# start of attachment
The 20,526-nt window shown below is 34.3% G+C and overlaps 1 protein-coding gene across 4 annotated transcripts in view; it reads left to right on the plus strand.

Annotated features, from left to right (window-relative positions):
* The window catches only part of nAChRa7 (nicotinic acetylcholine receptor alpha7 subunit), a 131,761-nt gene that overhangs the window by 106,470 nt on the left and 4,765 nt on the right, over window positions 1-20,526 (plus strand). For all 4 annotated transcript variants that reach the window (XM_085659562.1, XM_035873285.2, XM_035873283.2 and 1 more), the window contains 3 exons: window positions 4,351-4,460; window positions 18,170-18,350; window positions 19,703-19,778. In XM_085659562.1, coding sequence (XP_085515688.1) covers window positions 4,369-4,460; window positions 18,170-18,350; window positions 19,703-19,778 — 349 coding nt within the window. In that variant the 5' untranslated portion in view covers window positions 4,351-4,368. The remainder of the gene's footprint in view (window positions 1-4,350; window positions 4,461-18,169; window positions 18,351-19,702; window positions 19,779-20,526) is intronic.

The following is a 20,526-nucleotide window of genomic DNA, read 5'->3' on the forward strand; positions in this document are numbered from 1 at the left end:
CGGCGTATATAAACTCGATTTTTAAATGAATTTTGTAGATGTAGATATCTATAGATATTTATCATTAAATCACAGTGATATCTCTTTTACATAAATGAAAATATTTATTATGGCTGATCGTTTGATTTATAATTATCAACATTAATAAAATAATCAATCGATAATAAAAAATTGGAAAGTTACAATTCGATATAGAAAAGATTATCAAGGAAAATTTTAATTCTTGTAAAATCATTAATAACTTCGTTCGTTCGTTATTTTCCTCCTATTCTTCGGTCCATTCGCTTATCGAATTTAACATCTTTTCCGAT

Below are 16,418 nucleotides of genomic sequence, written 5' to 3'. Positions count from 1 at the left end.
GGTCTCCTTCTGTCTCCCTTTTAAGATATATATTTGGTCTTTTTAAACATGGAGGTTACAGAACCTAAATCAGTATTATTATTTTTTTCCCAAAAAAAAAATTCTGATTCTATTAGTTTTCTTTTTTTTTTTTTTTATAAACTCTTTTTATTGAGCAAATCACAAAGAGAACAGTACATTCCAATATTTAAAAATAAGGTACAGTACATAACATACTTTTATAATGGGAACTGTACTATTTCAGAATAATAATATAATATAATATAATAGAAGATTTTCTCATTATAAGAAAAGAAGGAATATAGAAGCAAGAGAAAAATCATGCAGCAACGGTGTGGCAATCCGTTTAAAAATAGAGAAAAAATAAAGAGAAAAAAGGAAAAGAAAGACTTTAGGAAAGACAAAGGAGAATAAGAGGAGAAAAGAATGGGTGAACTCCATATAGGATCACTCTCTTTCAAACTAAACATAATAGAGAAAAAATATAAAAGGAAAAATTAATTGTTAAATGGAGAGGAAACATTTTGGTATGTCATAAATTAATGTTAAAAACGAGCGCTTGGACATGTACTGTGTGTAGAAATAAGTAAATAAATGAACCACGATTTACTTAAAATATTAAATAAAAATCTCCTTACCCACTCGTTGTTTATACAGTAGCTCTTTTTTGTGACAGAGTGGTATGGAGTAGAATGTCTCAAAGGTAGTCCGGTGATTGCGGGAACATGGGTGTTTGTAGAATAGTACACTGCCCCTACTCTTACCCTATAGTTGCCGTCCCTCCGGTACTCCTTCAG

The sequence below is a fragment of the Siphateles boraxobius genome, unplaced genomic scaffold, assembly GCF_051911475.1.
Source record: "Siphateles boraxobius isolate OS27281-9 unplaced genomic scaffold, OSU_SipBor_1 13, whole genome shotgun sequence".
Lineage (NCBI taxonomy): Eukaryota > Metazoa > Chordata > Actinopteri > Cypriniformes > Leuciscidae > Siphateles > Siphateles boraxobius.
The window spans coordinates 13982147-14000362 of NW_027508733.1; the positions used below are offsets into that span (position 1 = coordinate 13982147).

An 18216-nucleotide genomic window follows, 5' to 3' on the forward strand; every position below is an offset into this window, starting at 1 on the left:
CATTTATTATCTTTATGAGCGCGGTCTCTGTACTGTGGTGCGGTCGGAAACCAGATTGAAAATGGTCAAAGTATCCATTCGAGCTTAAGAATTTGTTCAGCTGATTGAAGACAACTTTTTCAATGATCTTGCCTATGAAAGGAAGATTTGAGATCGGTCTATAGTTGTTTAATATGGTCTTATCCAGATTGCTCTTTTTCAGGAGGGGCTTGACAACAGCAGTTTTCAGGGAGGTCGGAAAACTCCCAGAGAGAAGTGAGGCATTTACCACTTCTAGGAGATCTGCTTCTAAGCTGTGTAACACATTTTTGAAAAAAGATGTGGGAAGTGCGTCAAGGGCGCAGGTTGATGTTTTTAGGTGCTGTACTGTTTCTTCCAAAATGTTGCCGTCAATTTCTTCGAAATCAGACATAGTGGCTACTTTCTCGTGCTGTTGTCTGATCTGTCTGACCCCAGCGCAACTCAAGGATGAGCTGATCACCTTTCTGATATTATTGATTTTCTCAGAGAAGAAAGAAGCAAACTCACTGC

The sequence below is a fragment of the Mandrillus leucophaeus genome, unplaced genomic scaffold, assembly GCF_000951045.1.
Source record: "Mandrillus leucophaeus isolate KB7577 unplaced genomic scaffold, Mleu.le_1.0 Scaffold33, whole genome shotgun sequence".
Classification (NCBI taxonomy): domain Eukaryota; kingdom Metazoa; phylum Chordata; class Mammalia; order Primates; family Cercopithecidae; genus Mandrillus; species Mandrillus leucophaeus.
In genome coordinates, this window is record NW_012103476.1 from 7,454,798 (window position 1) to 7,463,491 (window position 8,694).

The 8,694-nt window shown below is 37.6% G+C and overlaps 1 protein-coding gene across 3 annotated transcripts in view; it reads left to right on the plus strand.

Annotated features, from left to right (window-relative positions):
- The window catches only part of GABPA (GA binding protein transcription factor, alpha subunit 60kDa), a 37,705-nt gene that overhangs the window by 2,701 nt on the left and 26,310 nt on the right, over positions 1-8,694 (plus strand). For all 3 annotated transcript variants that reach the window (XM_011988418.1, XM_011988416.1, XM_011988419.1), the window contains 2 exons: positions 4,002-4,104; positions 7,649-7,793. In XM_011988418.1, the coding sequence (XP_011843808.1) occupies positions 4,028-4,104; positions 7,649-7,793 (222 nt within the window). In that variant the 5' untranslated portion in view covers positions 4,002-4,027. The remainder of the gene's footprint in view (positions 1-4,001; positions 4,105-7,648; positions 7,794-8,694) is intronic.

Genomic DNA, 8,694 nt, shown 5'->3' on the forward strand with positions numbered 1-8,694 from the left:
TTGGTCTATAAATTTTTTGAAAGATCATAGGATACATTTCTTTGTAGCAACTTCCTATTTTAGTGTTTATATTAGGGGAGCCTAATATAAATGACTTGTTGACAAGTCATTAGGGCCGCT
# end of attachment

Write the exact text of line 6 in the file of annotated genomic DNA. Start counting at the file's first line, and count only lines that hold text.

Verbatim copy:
Below are 16,418 nucleotides of genomic sequence, written 5' to 3'. Positions count from 1 at the left end.